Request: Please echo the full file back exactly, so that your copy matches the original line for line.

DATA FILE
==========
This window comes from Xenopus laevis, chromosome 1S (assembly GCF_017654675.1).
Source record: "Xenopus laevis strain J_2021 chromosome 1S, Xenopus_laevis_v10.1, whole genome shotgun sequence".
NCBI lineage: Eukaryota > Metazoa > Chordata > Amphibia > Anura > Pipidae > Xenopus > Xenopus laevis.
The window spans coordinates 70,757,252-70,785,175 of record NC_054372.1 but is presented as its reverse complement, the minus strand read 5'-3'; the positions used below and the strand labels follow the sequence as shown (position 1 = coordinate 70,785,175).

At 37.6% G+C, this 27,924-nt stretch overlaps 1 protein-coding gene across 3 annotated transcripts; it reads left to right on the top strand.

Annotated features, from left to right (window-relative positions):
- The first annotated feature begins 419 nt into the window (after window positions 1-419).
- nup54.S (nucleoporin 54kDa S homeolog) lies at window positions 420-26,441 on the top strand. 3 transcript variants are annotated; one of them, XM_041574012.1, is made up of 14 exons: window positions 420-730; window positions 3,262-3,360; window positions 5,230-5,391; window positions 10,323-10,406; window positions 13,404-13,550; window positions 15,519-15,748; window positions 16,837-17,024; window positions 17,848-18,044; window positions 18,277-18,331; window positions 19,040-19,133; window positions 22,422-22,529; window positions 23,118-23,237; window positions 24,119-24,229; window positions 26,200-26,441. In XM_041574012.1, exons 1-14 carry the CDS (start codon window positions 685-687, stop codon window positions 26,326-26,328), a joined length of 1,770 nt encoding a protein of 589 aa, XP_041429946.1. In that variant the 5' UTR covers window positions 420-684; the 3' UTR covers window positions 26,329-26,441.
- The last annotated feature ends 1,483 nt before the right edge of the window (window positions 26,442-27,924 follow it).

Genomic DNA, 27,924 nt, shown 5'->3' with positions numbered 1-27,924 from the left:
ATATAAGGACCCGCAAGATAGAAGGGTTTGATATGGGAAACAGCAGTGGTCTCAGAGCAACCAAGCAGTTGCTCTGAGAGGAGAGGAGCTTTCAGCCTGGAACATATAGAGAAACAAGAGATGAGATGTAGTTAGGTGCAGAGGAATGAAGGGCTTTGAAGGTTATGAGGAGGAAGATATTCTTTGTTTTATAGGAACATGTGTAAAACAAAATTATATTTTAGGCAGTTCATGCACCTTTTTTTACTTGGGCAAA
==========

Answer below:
This window comes from Xenopus laevis, chromosome 1S (assembly GCF_017654675.1).
Source record: "Xenopus laevis strain J_2021 chromosome 1S, Xenopus_laevis_v10.1, whole genome shotgun sequence".
NCBI lineage: Eukaryota > Metazoa > Chordata > Amphibia > Anura > Pipidae > Xenopus > Xenopus laevis.
The window spans coordinates 70,757,252-70,785,175 of record NC_054372.1 but is presented as its reverse complement, the minus strand read 5'-3'; the positions used below and the strand labels follow the sequence as shown (position 1 = coordinate 70,785,175).

At 37.6% G+C, this 27,924-nt stretch overlaps 1 protein-coding gene across 3 annotated transcripts; it reads left to right on the top strand.

Annotated features, from left to right (window-relative positions):
- The first annotated feature begins 419 nt into the window (after window positions 1-419).
- nup54.S (nucleoporin 54kDa S homeolog) lies at window positions 420-26,441 on the top strand. 3 transcript variants are annotated; one of them, XM_041574012.1, is made up of 14 exons: window positions 420-730; window positions 3,262-3,360; window positions 5,230-5,391; window positions 10,323-10,406; window positions 13,404-13,550; window positions 15,519-15,748; window positions 16,837-17,024; window positions 17,848-18,044; window positions 18,277-18,331; window positions 19,040-19,133; window positions 22,422-22,529; window positions 23,118-23,237; window positions 24,119-24,229; window positions 26,200-26,441. In XM_041574012.1, exons 1-14 carry the CDS (start codon window positions 685-687, stop codon window positions 26,326-26,328), a joined length of 1,770 nt encoding a protein of 589 aa, XP_041429946.1. In that variant the 5' UTR covers window positions 420-684; the 3' UTR covers window positions 26,329-26,441.
- The last annotated feature ends 1,483 nt before the right edge of the window (window positions 26,442-27,924 follow it).

Genomic DNA, 27,924 nt, shown 5'->3' with positions numbered 1-27,924 from the left:
ATATAAGGACCCGCAAGATAGAAGGGTTTGATATGGGAAACAGCAGTGGTCTCAGAGCAACCAAGCAGTTGCTCTGAGAGGAGAGGAGCTTTCAGCCTGGAACATATAGAGAAACAAGAGATGAGATGTAGTTAGGTGCAGAGGAATGAAGGGCTTTGAAGGTTATGAGGAGGAAGATATTCTTTGTTTTATAGGAACATGTGTAAAACAAAATTATATTTTAGGCAGTTCATGCACCTTTTTTTACTTGGGCAAA